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30 percent of the total US carbon CO2 emissions were produced by the transportation sector. That's nearly 2 billion metric tons of CO2 per year that we send into the atmosphere.
We need to do something and do it quickly since the Earth has already been feeling the effects of humankind on its well being: sea levels have risen, ocean temperatures increased, and global warming is a real threat. Luckily, non-profits like Cool Earth have already jumped on the problem, with the mission of reinvesting the donations they get into cleaner and greener energy sources. They calculated that for every tonne of CO2 that is being sent into the atmosphere, they can offset its negative effects with a donation of just $1.34 dollars.
The initial idea for Zeppelin came through when we thought about how much it would cost to offset one flight-worth of CO2. After reading papers from different non-profits, we realized that a flight from Los Angeles to New York would cost only $4.22 per person. Who wouldn't want to help the Earth, greatly offset the carbon footprint, and do it for just a fraction of a cost of a normal ticket? We decided to make it easy for people to make this step forward, so we created Zeppelin.
What it does
Zeppelin has a plethora of different features that make it as easy as pressing a button to make a difference in today fight against Global Warming. So let's go through a scenario of someone who might use it after flying or driving in a car:
- Jake just landed in Atlanta with his flight from San Francisco, and by opening Zeppelin, facing the camera at his boarding pass, and pressing a button, he was quick to donate to the non-profits he knows can help his cause. Luckily, his credit card is stored securely on the app, so there is no need to do any extra typing.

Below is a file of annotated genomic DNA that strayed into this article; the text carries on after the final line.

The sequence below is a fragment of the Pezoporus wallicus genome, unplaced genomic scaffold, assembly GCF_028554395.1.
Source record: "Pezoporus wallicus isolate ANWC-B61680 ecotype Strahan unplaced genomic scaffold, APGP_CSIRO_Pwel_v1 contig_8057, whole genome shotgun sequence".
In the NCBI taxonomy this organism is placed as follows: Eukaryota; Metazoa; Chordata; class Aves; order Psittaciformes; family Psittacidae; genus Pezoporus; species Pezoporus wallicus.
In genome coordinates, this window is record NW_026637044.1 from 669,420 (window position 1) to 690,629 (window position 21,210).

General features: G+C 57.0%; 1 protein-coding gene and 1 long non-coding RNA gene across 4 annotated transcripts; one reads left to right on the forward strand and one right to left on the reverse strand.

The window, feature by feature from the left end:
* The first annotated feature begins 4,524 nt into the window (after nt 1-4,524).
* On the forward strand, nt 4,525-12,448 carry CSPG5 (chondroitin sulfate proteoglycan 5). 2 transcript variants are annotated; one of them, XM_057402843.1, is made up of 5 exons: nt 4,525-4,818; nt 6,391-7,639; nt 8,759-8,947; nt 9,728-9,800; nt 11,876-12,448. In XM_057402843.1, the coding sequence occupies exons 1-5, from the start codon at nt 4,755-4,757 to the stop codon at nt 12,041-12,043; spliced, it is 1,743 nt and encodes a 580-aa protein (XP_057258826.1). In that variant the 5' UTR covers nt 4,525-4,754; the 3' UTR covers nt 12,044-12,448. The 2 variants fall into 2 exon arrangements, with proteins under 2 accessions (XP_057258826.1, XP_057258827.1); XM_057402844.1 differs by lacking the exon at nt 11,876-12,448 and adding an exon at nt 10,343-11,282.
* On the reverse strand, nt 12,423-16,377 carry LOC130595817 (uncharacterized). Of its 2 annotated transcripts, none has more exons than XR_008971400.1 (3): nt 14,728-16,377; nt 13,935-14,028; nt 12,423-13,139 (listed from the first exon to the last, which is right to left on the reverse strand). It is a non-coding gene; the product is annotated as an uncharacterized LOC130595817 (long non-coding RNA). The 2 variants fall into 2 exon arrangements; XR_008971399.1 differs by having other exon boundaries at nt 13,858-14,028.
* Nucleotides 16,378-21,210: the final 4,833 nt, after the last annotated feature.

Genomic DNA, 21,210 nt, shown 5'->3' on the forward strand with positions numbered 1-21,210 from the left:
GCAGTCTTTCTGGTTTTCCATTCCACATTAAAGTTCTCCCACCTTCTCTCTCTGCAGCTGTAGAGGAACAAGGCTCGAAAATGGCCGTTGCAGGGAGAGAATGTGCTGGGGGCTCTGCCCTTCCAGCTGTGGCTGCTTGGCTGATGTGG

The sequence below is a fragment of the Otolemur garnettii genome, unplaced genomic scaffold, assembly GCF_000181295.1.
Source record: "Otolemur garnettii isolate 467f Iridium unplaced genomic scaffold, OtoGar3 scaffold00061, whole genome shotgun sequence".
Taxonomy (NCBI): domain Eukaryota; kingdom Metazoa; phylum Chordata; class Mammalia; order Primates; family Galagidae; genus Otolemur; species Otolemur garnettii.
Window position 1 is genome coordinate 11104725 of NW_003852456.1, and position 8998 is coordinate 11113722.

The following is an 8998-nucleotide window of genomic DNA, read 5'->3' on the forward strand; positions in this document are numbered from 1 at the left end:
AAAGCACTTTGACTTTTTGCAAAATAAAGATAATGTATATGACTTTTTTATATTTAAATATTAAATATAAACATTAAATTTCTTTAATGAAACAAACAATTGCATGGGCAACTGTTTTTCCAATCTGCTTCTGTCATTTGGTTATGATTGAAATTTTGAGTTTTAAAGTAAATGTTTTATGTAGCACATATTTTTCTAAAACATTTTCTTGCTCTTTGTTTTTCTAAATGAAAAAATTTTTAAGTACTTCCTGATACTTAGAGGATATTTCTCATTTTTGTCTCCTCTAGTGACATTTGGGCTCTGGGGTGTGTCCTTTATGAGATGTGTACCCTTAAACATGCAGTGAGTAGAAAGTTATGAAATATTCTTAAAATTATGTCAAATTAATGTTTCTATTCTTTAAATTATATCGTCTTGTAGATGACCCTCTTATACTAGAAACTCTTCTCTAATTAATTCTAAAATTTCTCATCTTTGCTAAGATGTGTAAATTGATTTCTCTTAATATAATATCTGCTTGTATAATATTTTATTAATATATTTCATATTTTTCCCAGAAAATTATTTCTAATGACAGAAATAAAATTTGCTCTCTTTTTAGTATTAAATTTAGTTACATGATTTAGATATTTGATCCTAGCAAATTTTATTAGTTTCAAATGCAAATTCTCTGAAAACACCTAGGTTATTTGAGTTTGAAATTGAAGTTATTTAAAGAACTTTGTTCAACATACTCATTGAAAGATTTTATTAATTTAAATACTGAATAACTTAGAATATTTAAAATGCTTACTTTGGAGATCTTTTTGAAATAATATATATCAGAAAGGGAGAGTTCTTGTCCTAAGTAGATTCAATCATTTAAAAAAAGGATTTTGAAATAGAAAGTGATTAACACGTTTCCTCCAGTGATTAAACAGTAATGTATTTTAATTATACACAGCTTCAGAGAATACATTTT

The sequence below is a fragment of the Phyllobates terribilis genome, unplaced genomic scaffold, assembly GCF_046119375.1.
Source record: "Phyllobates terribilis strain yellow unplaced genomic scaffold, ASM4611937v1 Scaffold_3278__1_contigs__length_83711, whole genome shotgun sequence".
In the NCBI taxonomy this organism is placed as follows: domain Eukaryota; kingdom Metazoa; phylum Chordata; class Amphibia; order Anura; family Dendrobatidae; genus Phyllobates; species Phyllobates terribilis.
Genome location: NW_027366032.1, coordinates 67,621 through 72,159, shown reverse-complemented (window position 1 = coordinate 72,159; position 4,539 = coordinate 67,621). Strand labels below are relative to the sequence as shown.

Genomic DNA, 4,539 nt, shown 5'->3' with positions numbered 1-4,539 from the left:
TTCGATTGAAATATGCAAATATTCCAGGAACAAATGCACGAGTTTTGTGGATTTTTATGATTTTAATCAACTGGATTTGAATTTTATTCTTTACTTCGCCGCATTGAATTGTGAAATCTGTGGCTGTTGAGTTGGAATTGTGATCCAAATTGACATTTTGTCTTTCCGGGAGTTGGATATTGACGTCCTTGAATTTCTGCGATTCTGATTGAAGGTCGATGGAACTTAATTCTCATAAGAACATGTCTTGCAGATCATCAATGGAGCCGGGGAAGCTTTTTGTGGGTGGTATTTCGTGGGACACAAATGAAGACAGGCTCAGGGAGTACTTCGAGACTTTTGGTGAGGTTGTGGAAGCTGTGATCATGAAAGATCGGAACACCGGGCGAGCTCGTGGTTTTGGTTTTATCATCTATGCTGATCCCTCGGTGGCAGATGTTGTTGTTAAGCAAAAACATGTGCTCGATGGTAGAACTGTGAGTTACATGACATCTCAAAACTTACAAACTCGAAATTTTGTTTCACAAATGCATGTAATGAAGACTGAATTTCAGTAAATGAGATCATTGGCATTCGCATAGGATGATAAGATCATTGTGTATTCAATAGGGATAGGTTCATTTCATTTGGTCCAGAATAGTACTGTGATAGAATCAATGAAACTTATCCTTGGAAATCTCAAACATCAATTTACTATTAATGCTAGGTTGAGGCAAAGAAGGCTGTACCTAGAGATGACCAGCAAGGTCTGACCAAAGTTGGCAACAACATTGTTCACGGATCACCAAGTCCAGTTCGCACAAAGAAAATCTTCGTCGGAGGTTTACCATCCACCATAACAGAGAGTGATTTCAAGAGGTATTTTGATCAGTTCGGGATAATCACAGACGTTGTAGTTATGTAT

- Reni is about to go on a road trip with his friends from New York City to Denver. By opening Zeppelin, typing in where they are going, and pressing the "Donate" button, Reni kept his mind at ease during the trip about his carbon footprint.
We can scan boarding passes, calculate your CO2 emission by car and by plane, store your credit card for when you want to donate, and we can wire the money to companies like Cool Earth for you.
How we built it
Zeppelin is built in React Native, which means that this app can soon be available on iOS, Android, and Windows phone, and after a little bit of tweaking, can even come up as a website. We first sat down and discussed what we wanted in the minimum viable product, and later brainstormed potential features we can add. We were happy to have finished out MVP pretty early, and after dividing up the additional features, we worked on accomplishing those.
Challenges we ran into
It was the first real opportunity most of us had to experience React Native, so there were many learning challenges we experienced. Setting up the local SQLite database and connecting with the Stripe API was the hardest of the challenges.
Accomplishments that we're proud of
We took a lot of time in ensuring that our app looks polished. Even though this is a hackathon project, the app looks professional.
What we learned
What's next for Zeppelin
Technologically, we would love to connect the app through social media, to add a social aspect to lowering carbon emissions. Additionally, we would like to offer a larger range of potential non-profits people could donate to, so our users can see themselves who they like best.
On the business side, we see very big potential with airline companies: with large companies today helping fight climate change, airline companies can add the potential donations on future tickets, so the flyers can become better educated on what they can do to help.